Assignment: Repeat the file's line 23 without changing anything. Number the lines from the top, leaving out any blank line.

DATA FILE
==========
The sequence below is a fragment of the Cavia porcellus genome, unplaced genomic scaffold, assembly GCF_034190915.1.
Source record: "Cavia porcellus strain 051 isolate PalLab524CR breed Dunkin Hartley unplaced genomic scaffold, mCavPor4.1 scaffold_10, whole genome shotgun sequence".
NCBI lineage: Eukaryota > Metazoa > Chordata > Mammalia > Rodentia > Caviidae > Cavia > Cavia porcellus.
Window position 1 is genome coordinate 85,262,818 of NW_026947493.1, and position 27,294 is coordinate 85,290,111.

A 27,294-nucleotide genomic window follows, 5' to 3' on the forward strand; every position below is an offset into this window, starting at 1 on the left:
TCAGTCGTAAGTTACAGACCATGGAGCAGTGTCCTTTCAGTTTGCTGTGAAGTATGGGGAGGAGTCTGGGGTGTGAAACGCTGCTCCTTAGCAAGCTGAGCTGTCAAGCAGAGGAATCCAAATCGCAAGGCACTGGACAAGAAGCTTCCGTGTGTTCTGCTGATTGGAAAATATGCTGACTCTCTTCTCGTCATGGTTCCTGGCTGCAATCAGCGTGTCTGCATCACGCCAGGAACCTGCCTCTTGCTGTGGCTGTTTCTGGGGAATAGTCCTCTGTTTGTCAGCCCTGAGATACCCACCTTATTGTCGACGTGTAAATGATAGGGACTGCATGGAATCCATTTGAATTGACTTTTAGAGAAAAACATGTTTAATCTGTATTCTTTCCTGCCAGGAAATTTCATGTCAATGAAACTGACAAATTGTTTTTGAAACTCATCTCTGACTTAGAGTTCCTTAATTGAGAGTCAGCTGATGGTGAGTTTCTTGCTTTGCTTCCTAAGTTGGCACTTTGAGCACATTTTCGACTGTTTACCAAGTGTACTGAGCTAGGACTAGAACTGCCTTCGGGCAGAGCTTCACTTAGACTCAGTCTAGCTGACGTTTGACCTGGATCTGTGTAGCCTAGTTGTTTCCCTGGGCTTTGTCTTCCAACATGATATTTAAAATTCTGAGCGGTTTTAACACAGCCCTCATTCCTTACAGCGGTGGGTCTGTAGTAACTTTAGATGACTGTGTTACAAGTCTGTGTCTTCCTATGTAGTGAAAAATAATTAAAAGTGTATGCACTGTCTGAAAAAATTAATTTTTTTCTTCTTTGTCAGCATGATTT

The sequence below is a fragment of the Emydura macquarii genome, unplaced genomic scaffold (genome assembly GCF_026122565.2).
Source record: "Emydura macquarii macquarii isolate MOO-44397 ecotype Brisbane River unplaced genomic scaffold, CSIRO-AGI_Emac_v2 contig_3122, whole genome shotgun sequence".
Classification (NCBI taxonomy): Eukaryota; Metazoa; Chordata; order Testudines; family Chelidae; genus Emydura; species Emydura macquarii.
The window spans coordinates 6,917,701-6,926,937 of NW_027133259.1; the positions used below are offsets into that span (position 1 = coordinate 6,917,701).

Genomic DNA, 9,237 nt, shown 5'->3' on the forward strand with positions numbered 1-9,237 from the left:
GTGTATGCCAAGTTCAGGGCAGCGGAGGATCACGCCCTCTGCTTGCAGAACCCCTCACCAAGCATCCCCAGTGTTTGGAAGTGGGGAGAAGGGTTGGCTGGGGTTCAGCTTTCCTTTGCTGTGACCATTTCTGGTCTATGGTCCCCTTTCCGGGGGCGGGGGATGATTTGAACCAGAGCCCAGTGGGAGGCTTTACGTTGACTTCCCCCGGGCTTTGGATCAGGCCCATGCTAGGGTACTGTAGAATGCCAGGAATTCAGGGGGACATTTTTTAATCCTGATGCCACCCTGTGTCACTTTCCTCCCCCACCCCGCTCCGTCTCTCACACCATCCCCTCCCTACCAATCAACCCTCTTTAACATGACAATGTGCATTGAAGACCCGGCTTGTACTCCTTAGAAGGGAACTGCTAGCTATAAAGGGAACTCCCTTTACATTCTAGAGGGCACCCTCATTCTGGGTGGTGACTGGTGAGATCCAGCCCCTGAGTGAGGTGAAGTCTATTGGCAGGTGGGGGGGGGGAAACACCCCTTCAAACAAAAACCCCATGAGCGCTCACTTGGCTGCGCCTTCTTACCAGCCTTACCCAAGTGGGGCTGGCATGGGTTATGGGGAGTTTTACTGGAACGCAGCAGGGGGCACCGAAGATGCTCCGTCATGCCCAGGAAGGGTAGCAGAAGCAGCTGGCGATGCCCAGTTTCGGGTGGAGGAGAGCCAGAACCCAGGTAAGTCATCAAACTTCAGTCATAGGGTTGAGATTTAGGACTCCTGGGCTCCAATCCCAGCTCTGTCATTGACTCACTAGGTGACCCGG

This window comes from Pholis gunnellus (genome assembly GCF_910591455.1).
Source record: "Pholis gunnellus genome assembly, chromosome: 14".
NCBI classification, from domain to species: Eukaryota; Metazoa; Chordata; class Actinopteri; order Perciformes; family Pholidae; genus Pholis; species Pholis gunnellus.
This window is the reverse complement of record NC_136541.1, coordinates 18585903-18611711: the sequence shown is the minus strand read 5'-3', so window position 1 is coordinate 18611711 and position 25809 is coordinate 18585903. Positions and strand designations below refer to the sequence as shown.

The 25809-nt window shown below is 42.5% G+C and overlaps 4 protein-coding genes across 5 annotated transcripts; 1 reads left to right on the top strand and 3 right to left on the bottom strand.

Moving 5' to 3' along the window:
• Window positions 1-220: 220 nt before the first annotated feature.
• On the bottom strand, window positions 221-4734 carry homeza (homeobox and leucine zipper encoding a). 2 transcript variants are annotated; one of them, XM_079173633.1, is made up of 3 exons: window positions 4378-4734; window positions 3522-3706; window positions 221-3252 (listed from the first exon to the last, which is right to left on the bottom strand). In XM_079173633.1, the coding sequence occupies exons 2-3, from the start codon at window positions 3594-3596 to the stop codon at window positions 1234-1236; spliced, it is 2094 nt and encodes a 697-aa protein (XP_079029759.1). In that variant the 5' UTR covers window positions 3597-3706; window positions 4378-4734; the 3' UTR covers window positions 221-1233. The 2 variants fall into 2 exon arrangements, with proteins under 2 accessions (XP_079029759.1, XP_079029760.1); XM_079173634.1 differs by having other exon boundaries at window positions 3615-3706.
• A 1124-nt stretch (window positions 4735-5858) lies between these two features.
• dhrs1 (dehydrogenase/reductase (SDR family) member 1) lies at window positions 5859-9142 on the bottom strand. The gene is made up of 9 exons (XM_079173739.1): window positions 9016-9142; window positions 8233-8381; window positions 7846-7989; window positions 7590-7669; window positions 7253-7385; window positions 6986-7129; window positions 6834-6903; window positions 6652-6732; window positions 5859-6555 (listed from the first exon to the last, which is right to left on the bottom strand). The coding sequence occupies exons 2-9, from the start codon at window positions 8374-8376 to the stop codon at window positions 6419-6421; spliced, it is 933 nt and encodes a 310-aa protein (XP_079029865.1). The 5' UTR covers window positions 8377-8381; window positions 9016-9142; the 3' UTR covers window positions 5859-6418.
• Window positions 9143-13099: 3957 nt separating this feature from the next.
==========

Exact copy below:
• Window positions 9143-13099: 3957 nt separating this feature from the next.